Saturday, August 12, 2017

Missing and Murdered Indigenous |Women and Girls - Part Four

Missing and Murdered Women and Girls – Part Four
            I suppose I could go on hour after hour, beating the dead horse but it would just be rehashing what has already been said. Clearly this, as much as other things within the Indigenous community, falls on the shoulders of the community itself. It has become totally clear that however well intentioned the government and its bureaucrats are, they are singing the same old song. Maybe they don’t know any better any more. And in the Indigenous community, the chiefs and counsels are sitting on both sides of the fence. And that leaves the victims of these horrific attacks being tossed back and forth like a political football with no resolution at all.
            These victims must mobilize the tools that are at hand to tell their stories in spite of governments and bureaucrats. They must call on the literary and film resources, the museums and public places to bring this to fruition. Indeed, The CBC, being a Crown Corporation and award winning documentary producer could well be the vehicle to bring these stories into being. If the government wants to participate, they may do so under the direction of the victims by providing the funding, the grants, and the public facilities for the display of these stories. Then if they further wish, they could listen and learn.
            You see, over the years of European contact, Indigenous people have been so denigrated and dismissed as inferior people by the “Empire Builders” and so enamored with their gifts and gadgets that they slowly accepted their subordinate place in society. And the “Empire Builders”, seeing their success at subordinating the Indigenous communities have just continued on until they themselves believe this to be right.  And so the Prime Minister strikes a committee to “fix” the problem. By doing so, he has inadvertently created the most colossal blunder of his career.
            Oh, don’t get me wrong. I believe Trudeau is sincere in his concern over Indigenous issues. He has his hand and his heart out to them, no question. But striking a committee of white Empire Builders to structure a path to heal the victims and their families and to zero in on closing the files successfully is the wrong way to go about things.  Firstly, empires are no longer in fashion. Neither are the means and the methods associated with them.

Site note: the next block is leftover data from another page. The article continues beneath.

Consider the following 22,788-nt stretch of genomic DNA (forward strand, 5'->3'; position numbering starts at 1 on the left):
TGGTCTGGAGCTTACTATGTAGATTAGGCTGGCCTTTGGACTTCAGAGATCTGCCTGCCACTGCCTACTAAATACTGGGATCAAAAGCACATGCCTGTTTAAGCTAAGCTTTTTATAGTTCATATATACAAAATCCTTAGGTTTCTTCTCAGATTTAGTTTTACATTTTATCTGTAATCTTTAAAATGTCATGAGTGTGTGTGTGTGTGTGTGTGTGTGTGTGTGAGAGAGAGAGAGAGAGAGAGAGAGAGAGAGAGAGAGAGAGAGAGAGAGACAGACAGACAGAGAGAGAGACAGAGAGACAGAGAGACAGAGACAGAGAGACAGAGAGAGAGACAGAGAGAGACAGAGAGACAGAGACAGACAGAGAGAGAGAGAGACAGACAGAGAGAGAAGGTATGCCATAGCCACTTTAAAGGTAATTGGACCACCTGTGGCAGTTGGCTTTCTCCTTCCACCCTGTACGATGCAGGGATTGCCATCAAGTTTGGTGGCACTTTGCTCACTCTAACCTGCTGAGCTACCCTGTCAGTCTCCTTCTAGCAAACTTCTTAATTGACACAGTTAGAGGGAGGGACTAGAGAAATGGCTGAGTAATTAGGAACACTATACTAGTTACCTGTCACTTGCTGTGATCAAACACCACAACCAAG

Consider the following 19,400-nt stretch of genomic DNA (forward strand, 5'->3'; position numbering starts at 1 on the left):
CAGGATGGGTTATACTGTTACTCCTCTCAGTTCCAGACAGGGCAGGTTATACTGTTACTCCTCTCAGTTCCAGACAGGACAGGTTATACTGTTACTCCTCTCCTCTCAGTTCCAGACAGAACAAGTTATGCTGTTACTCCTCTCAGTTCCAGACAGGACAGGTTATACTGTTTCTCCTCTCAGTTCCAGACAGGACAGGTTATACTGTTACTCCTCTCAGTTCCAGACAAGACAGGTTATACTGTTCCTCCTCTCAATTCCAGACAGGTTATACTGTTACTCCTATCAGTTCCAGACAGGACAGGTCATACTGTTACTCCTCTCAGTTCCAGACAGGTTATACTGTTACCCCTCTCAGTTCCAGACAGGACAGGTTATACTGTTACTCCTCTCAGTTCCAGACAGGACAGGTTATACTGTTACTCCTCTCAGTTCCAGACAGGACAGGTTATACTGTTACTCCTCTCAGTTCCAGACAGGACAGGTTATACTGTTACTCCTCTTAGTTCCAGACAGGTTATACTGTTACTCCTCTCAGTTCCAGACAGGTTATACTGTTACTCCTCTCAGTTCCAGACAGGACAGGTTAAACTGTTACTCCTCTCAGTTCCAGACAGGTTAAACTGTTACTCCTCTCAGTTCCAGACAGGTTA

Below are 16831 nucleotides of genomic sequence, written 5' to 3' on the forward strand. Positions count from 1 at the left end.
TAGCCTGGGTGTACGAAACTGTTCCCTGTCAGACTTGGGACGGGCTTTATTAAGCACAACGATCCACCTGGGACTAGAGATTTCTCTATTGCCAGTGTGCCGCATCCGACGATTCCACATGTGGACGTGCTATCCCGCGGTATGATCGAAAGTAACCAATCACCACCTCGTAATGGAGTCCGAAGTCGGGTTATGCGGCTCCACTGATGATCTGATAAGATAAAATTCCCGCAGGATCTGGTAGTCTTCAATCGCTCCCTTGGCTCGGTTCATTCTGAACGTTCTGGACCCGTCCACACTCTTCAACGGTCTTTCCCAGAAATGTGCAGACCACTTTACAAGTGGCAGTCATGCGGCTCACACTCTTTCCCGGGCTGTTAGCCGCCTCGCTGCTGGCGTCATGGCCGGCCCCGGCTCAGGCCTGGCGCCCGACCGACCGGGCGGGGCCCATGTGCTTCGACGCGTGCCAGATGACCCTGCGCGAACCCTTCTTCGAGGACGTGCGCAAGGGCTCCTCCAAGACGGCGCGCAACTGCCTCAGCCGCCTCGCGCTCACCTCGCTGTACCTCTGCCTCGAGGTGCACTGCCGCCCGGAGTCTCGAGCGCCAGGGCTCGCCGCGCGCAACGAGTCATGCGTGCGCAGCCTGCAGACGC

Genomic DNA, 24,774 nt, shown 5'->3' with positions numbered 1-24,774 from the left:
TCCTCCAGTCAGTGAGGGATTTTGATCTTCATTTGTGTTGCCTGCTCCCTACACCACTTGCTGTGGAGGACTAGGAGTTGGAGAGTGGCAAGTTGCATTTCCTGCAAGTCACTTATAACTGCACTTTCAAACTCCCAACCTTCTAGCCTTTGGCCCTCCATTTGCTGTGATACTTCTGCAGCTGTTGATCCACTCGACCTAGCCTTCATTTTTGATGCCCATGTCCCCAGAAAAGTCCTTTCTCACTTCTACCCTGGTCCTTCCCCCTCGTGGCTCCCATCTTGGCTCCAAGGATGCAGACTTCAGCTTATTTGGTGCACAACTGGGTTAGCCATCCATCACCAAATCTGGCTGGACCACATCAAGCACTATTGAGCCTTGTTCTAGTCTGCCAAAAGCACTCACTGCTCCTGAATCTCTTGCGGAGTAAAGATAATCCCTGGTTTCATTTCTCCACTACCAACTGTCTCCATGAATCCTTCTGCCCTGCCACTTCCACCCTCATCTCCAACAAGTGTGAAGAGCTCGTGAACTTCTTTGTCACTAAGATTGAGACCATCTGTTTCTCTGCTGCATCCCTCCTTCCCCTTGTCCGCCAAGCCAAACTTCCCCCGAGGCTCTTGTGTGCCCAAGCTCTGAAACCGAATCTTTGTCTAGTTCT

Listen, here’s what has to happen: From the government side, the “whatever you want to call the department” needs to be scrapped and dismantled, its finances handed over to the auditor general for arms length disbursement and replaced with a committee of Indigenous nations to run by way of consensus. The government should then mandate the CBC to document all the stories to be told in documentary fashion and the storytellers be brought in to a studio to tell their stories, preferably in their own native language with visual translation on a screen. This should then be placed in the Museum of Human Rights for all to see.
             I can’t see for the life of me how the cost of this sort of program would exceed the cost of the committee and all its studies and consultations, especially if the chiefs and counsels were to give their time to this without compensation. It would likely be the first step to a true healing of the communities and rebuilding of self esteem of the nations.

            If you wait until next week I’ll tell you who should act on behalf of the government and who should act on behalf of Indigenous peoples and the ramifications of the proposal.